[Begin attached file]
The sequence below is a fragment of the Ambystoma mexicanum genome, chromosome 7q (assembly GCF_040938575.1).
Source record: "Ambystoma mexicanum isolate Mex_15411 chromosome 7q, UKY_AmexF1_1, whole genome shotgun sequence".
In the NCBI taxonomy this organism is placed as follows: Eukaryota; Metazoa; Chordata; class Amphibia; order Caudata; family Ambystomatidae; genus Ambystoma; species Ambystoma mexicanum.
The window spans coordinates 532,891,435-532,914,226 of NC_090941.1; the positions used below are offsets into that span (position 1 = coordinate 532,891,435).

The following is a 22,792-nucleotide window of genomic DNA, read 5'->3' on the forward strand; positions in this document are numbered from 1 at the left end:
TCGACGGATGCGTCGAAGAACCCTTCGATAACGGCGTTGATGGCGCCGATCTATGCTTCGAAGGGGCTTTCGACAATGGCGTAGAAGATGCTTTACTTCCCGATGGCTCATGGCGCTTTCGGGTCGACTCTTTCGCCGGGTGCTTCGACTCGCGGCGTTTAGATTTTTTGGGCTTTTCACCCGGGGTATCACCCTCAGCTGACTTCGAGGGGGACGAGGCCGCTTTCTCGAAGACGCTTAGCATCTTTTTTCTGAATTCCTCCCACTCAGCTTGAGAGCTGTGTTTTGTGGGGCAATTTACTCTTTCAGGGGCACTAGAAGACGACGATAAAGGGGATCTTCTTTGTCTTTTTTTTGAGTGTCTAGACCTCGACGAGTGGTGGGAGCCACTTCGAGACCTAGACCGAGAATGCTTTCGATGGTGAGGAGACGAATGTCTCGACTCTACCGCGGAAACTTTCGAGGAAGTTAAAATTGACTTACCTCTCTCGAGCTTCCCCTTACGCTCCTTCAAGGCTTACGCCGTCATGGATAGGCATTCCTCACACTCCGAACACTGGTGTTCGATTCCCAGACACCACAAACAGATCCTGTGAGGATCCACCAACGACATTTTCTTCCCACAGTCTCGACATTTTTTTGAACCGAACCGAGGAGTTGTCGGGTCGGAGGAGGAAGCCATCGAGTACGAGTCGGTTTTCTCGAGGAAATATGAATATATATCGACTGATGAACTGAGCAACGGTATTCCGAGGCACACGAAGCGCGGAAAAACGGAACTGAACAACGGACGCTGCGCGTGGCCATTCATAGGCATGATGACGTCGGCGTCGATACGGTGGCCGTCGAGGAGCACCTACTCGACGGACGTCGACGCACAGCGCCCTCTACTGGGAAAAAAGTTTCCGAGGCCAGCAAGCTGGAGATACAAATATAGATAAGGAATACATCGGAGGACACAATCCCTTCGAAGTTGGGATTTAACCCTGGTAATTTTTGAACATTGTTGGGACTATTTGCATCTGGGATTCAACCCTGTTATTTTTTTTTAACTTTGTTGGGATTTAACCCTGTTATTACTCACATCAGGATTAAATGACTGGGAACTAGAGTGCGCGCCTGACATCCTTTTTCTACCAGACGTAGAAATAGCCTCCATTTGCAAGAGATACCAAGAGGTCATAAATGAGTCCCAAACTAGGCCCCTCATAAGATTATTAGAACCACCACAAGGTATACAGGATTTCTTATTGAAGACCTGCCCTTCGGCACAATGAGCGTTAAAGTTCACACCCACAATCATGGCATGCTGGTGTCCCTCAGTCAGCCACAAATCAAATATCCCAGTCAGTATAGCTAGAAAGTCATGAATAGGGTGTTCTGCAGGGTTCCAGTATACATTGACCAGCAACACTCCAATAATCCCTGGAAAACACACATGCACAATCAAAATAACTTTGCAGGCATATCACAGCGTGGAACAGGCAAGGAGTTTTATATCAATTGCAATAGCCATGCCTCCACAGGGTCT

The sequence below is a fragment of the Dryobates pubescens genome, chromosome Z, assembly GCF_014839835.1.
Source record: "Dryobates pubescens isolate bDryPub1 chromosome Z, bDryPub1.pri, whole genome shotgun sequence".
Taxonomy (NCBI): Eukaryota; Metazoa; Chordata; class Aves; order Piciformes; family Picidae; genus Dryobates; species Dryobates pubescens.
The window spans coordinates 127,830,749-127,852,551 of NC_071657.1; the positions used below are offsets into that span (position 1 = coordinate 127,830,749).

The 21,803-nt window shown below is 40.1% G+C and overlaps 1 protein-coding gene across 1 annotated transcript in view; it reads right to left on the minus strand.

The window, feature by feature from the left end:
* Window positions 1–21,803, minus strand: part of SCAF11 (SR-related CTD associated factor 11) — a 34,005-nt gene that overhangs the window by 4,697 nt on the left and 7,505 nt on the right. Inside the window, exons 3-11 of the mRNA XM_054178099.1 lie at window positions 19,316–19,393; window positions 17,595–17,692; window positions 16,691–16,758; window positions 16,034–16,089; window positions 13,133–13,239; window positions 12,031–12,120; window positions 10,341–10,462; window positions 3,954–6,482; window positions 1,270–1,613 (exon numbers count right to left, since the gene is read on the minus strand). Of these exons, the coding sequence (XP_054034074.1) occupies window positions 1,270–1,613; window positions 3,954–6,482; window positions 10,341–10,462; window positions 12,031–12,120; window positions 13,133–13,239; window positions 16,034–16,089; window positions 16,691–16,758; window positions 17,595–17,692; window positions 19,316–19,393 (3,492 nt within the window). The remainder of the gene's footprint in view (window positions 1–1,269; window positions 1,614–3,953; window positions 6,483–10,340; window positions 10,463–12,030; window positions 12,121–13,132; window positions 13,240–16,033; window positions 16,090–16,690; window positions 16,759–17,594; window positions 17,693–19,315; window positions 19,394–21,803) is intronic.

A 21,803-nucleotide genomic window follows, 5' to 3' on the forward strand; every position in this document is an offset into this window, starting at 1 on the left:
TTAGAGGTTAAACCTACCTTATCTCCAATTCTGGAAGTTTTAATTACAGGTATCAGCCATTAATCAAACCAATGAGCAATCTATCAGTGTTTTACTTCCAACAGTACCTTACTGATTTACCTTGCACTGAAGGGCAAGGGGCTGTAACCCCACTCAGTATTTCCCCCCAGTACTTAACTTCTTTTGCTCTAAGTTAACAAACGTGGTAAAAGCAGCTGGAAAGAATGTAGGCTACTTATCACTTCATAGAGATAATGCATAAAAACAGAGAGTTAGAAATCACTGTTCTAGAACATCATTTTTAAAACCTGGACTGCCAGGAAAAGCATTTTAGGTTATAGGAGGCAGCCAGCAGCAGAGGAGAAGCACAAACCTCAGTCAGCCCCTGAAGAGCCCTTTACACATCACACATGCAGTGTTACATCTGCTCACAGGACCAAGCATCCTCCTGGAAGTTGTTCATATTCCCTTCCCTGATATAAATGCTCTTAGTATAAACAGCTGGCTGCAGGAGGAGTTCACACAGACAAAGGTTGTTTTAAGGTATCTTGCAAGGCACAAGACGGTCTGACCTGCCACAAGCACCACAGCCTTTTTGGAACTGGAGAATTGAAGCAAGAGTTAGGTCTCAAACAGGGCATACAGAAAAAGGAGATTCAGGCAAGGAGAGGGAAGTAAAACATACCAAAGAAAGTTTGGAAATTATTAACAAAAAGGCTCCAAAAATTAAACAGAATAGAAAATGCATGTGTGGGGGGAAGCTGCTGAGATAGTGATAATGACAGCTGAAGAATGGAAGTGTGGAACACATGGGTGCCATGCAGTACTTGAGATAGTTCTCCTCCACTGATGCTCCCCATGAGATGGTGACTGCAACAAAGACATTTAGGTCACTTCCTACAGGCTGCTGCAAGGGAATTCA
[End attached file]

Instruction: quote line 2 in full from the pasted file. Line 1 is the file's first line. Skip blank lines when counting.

Source record: "Ambystoma mexicanum isolate Mex_15411 chromosome 7q, UKY_AmexF1_1, whole genome shotgun sequence".